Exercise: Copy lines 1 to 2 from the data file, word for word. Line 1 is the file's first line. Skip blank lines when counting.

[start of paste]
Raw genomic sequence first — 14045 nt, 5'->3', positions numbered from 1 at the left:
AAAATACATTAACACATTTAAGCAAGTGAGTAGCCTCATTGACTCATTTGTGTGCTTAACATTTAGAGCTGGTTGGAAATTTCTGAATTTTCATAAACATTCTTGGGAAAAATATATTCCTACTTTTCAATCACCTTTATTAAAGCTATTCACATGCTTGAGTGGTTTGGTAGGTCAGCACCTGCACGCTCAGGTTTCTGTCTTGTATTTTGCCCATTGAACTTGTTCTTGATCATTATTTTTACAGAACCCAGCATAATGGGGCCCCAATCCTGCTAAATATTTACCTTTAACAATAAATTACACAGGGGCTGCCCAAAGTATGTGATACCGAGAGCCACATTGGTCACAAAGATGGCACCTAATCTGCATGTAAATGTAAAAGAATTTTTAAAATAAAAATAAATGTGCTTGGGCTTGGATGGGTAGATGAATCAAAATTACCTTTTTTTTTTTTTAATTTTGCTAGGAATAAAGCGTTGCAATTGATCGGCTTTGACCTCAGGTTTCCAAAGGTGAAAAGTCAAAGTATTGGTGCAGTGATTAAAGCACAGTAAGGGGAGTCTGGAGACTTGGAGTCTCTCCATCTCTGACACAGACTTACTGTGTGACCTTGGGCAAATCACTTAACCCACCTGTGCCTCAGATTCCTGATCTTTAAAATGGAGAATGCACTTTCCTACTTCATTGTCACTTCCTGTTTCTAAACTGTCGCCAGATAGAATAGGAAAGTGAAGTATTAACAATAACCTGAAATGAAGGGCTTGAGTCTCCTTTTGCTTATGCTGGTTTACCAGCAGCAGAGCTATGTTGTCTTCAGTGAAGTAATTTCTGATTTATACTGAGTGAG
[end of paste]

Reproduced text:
Raw genomic sequence first — 14045 nt, 5'->3', positions numbered from 1 at the left:
AAAATACATTAACACATTTAAGCAAGTGAGTAGCCTCATTGACTCATTTGTGTGCTTAACATTTAGAGCTGGTTGGAAATTTCTGAATTTTCATAAACATTCTTGGGAAAAATATATTCCTACTTTTCAATCACCTTTATTAAAGCTATTCACATGCTTGAGTGGTTTGGTAGGTCAGCACCTGCACGCTCAGGTTTCTGTCTTGTATTTTGCCCATTGAACTTGTTCTTGATCATTATTTTTACAGAACCCAGCATAATGGGGCCCCAATCCTGCTAAATATTTACCTTTAACAATAAATTACACAGGGGCTGCCCAAAGTATGTGATACCGAGAGCCACATTGGTCACAAAGATGGCACCTAATCTGCATGTAAATGTAAAAGAATTTTTAAAATAAAAATAAATGTGCTTGGGCTTGGATGGGTAGATGAATCAAAATTACCTTTTTTTTTTTTTAATTTTGCTAGGAATAAAGCGTTGCAATTGATCGGCTTTGACCTCAGGTTTCCAAAGGTGAAAAGTCAAAGTATTGGTGCAGTGATTAAAGCACAGTAAGGGGAGTCTGGAGACTTGGAGTCTCTCCATCTCTGACACAGACTTACTGTGTGACCTTGGGCAAATCACTTAACCCACCTGTGCCTCAGATTCCTGATCTTTAAAATGGAGAATGCACTTTCCTACTTCATTGTCACTTCCTGTTTCTAAACTGTCGCCAGATAGAATAGGAAAGTGAAGTATTAACAATAACCTGAAATGAAGGGCTTGAGTCTCCTTTTGCTTATGCTGGTTTACCAGCAGCAGAGCTATGTTGTCTTCAGTGAAGTAATTTCTGATTTATACTGAGTGAG